January 5, 2018

Words are important. They help us to communicate and to ensure we are understood. They can both describe a feeling and illicit emotion. We often underestimate the power of words to truly describe a situation or a feeling but I learned recently if we dig deep enough into the root of a word we may be suprised how fitting that word is to describe an emotion.

sur·viv·al. the state or fact of continuing to live or exist, typically in spite of an accident, ordeal, or difficult circumstances.

kis·met. destiny. fate.


We had survived the holidays! We had survived the mountains of gifts that seem to go unappreciated. We had survived the countless dishes that must be washed and put away after the many get-togethers we host. We survived the familial obligations.

This year was different. Not only had we survived the holidays, I had survived the transition from shareholder of an engineering company to business owner of a firm I shared with my husband. I will admit now that I underestimated the powerful emotional impact of this transition. Survival.

Feeling success with the holidays behind us, my husband and I orchestrated a well-needed date night. Luckily, we had a trip to sunshine planned one week from dinner. My husband is a Board member for a credit union and we attend a leadership conference for credit union’s every year on the Hawaiian islands. This year’s conference was being held on our favorite Hawaiian island, Maui. I could not wait. I yearn for sunshine. I need it.

This year the trip to the Islands felt different. I had officially confirmed my connection to my Hawaiian heritage. They were, in a very real sense, “my people.” At dinner I looked at my husband and asked him, “should I write a letter to my dad now that I know his name?” I admitted to having done a brief internet search and quickly giving up not finding his contact information. Within seconds, and at the same time my husband’s head is bobbing up and day with an enthusiastic yes, you should reach out to him, I receive a text. The text is from my sister telling me she had located my dad’s address and phone number on Oahu. My sister and I had not talked about me reaching out to my dad nor had I asked her to help me find his contact information.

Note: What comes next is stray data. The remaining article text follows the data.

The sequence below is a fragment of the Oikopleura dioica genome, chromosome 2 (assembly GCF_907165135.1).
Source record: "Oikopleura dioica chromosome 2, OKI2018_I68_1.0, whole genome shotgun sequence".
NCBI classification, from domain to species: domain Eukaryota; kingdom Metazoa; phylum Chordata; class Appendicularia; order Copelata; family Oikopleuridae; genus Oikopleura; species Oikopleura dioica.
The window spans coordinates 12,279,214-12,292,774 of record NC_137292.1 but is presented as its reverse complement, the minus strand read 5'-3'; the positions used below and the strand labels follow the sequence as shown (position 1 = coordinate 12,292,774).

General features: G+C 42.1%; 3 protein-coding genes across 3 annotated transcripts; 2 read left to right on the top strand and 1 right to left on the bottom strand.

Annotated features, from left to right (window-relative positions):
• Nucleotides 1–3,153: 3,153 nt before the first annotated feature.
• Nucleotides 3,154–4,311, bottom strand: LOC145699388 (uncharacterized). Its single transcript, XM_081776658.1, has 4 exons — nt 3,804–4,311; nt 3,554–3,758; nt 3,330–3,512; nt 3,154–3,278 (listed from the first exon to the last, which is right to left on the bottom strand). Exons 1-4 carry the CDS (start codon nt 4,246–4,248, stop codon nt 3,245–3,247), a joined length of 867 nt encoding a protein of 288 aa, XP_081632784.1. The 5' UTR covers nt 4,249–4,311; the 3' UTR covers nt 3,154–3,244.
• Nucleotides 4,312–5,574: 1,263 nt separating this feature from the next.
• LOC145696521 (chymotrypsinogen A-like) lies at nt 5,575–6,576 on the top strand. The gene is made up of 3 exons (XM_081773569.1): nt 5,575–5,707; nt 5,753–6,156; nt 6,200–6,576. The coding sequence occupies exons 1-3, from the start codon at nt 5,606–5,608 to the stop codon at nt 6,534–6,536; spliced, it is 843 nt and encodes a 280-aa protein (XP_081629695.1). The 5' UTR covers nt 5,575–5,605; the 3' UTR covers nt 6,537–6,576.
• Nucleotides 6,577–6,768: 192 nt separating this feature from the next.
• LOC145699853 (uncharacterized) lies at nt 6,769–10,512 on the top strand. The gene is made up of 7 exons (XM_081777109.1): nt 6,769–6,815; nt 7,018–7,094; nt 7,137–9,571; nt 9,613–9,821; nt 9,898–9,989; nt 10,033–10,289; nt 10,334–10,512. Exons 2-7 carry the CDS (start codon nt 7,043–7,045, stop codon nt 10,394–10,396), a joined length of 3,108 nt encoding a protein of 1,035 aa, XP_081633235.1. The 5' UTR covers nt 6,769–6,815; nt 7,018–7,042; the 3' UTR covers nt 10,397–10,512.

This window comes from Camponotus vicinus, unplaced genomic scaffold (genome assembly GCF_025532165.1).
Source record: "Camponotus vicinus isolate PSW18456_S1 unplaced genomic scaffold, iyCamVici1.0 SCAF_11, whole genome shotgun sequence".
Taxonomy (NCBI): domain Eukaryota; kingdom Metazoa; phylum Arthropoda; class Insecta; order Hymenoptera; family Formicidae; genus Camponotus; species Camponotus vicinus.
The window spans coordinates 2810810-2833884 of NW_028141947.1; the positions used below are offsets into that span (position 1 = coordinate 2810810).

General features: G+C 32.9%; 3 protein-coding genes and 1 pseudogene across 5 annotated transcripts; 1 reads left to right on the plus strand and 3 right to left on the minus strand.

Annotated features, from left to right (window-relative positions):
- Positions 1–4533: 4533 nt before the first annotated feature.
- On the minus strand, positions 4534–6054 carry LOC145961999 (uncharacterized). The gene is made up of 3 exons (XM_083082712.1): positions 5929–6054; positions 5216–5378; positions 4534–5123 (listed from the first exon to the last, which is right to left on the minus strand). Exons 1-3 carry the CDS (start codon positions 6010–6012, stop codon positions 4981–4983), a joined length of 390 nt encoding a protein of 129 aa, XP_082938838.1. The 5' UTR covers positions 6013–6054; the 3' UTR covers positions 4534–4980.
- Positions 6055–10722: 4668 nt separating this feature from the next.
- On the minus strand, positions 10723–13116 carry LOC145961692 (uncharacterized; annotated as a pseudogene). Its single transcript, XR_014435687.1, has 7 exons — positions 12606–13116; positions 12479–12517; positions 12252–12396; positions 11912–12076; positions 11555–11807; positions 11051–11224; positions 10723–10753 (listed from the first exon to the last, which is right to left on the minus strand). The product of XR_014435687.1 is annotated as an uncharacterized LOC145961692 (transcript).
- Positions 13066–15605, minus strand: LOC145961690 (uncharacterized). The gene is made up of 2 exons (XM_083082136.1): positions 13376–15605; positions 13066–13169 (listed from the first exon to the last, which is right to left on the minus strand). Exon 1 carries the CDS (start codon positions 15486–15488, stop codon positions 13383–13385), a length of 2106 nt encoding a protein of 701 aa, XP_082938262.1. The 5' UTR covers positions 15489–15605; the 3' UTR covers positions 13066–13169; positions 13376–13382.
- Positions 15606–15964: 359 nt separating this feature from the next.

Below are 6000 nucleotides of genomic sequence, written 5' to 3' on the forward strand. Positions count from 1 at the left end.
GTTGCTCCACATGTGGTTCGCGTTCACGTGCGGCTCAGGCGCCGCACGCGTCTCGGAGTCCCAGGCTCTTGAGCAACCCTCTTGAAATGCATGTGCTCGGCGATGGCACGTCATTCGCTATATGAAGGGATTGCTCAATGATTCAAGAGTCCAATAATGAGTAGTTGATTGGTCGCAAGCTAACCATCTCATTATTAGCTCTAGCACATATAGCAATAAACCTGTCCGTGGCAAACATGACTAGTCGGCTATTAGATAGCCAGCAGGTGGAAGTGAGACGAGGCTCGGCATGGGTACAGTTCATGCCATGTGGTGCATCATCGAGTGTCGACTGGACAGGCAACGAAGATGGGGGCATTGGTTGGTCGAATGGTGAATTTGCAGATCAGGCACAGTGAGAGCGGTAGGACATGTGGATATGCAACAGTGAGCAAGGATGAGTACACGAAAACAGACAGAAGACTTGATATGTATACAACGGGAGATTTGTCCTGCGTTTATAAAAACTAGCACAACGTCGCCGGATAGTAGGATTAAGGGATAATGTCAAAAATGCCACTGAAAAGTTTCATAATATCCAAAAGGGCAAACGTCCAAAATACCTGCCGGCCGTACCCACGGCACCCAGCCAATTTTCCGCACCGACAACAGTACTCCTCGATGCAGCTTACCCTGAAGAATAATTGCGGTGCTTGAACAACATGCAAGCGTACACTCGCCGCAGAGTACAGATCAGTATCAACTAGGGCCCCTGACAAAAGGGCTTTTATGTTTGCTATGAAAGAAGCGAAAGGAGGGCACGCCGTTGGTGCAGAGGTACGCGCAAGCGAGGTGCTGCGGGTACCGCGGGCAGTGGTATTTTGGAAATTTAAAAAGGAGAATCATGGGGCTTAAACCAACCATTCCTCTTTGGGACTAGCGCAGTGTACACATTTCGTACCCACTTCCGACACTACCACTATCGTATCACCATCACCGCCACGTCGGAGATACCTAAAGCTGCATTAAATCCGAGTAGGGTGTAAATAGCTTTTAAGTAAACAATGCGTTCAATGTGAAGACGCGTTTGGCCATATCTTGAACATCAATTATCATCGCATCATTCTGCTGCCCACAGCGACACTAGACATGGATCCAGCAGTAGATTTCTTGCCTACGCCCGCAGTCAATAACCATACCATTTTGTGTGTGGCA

The only word I could use to describe this moment was kismet. How did she know I was considering writing a letter…how did she know I wasn’t sure how to find my dad’s contact information…how did she know to spend time looking for his address at that exact moment?

We cannot, we should not, underestimate the power of our connections to one another. Kismet.


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